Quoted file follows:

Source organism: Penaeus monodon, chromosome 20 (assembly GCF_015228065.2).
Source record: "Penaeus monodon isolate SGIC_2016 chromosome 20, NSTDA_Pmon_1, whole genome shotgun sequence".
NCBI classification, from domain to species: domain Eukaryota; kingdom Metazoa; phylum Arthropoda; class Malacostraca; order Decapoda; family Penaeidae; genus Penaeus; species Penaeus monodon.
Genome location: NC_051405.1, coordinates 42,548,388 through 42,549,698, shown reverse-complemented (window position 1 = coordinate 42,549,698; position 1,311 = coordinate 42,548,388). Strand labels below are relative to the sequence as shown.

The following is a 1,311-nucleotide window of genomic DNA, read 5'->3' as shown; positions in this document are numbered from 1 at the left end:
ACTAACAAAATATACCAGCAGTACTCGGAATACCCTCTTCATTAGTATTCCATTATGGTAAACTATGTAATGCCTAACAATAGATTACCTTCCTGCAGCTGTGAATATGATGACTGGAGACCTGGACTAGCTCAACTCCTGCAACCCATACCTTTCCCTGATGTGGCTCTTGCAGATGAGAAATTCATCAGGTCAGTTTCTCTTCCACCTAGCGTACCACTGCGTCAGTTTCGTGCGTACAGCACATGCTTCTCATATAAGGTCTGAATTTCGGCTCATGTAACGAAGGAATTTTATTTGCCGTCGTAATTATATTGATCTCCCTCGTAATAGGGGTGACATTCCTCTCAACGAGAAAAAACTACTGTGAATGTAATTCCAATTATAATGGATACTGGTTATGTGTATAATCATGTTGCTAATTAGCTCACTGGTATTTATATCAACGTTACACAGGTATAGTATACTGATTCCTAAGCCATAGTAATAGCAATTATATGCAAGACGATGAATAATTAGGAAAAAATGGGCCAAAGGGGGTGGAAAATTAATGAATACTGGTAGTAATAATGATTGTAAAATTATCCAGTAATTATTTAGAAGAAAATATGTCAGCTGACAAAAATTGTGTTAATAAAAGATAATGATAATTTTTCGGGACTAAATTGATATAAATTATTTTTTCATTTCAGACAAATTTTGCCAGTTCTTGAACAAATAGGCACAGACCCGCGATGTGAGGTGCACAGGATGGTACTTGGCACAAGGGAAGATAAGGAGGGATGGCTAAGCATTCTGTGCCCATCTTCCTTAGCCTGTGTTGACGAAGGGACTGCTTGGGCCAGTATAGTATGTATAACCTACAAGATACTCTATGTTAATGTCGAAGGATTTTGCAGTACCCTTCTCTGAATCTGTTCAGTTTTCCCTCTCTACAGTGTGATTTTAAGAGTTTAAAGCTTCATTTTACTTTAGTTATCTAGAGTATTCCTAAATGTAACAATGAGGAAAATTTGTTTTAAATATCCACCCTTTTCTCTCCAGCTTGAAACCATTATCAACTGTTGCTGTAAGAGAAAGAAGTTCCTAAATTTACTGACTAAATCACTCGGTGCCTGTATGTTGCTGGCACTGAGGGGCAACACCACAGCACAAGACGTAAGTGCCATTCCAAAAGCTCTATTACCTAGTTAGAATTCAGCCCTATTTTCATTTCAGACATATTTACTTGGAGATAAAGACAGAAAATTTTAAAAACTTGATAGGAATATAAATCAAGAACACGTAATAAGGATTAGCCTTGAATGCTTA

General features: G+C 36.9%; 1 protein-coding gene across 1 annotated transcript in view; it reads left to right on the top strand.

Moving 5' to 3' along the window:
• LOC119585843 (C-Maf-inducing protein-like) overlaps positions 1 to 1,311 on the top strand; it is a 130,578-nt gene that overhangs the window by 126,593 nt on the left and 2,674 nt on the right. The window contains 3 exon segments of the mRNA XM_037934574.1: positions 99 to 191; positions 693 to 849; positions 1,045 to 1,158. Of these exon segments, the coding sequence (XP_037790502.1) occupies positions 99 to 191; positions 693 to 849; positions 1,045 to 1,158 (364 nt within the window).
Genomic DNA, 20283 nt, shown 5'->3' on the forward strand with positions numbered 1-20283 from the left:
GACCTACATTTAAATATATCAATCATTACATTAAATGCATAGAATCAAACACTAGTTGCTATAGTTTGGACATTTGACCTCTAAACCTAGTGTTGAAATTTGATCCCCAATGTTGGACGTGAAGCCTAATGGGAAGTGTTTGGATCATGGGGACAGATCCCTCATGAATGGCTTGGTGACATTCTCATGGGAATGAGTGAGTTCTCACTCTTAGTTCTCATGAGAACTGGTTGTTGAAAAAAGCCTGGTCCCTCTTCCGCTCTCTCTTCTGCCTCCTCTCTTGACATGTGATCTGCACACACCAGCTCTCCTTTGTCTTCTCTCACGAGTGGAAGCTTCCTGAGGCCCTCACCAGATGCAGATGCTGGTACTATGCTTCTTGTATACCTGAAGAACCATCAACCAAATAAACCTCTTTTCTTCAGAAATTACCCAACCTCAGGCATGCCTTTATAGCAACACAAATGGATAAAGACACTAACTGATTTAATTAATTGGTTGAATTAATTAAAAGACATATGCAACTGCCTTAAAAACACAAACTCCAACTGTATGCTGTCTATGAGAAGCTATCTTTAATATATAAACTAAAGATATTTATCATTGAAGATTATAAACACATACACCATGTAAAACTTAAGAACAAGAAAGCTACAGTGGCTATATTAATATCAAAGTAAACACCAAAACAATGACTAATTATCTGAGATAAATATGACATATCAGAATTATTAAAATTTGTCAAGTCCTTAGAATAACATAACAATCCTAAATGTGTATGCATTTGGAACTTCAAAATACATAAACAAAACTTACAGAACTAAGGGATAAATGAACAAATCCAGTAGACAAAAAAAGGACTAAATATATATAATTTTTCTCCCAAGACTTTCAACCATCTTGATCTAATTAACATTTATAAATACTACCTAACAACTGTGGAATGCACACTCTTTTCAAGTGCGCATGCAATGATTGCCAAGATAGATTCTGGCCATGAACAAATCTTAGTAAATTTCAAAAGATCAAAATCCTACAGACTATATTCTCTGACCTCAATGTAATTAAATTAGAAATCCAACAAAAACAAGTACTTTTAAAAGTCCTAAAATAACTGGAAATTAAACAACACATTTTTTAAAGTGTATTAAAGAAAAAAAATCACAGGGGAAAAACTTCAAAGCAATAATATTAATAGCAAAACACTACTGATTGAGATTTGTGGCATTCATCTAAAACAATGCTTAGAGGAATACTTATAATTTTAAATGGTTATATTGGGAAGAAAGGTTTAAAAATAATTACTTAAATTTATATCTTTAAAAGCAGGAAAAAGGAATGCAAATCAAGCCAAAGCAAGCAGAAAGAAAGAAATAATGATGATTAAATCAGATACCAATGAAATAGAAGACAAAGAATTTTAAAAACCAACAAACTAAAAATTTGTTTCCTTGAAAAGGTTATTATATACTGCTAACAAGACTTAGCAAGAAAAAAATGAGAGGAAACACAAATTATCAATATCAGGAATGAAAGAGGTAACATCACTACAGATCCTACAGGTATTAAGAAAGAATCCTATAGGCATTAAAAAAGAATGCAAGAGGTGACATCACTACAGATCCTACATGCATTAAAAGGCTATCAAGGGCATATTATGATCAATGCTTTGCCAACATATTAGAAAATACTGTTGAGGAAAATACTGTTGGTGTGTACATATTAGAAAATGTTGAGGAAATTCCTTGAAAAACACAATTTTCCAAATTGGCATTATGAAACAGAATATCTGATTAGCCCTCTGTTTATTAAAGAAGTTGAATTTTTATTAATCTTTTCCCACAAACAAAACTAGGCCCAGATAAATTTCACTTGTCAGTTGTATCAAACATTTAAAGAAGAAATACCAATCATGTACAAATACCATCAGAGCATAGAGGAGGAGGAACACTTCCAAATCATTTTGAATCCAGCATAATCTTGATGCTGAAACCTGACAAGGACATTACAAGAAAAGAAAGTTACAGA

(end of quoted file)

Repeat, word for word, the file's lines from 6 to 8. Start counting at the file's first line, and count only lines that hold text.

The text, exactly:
ACTAACAAAATATACCAGCAGTACTCGGAATACCCTCTTCATTAGTATTCCATTATGGTAAACTATGTAATGCCTAACAATAGATTACCTTCCTGCAGCTGTGAATATGATGACTGGAGACCTGGACTAGCTCAACTCCTGCAACCCATACCTTTCCCTGATGTGGCTCTTGCAGATGAGAAATTCATCAGGTCAGTTTCTCTTCCACCTAGCGTACCACTGCGTCAGTTTCGTGCGTACAGCACATGCTTCTCATATAAGGTCTGAATTTCGGCTCATGTAACGAAGGAATTTTATTTGCCGTCGTAATTATATTGATCTCCCTCGTAATAGGGGTGACATTCCTCTCAACGAGAAAAAACTACTGTGAATGTAATTCCAATTATAATGGATACTGGTTATGTGTATAATCATGTTGCTAATTAGCTCACTGGTATTTATATCAACGTTACACAGGTATAGTATACTGATTCCTAAGCCATAGTAATAGCAATTATATGCAAGACGATGAATAATTAGGAAAAAATGGGCCAAAGGGGGTGGAAAATTAATGAATACTGGTAGTAATAATGATTGTAAAATTATCCAGTAATTATTTAGAAGAAAATATGTCAGCTGACAAAAATTGTGTTAATAAAAGATAATGATAATTTTTCGGGACTAAATTGATATAAATTATTTTTTCATTTCAGACAAATTTTGCCAGTTCTTGAACAAATAGGCACAGACCCGCGATGTGAGGTGCACAGGATGGTACTTGGCACAAGGGAAGATAAGGAGGGATGGCTAAGCATTCTGTGCCCATCTTCCTTAGCCTGTGTTGACGAAGGGACTGCTTGGGCCAGTATAGTATGTATAACCTACAAGATACTCTATGTTAATGTCGAAGGATTTTGCAGTACCCTTCTCTGAATCTGTTCAGTTTTCCCTCTCTACAGTGTGATTTTAAGAGTTTAAAGCTTCATTTTACTTTAGTTATCTAGAGTATTCCTAAATGTAACAATGAGGAAAATTTGTTTTAAATATCCACCCTTTTCTCTCCAGCTTGAAACCATTATCAACTGTTGCTGTAAGAGAAAGAAGTTCCTAAATTTACTGACTAAATCACTCGGTGCCTGTATGTTGCTGGCACTGAGGGGCAACACCACAGCACAAGACGTAAGTGCCATTCCAAAAGCTCTATTACCTAGTTAGAATTCAGCCCTATTTTCATTTCAGACATATTTACTTGGAGATAAAGACAGAAAATTTTAAAAACTTGATAGGAATATAAATCAAGAACACGTAATAAGGATTAGCCTTGAATGCTTA

General features: G+C 36.9%; 1 protein-coding gene across 1 annotated transcript in view; it reads left to right on the top strand.

Moving 5' to 3' along the window: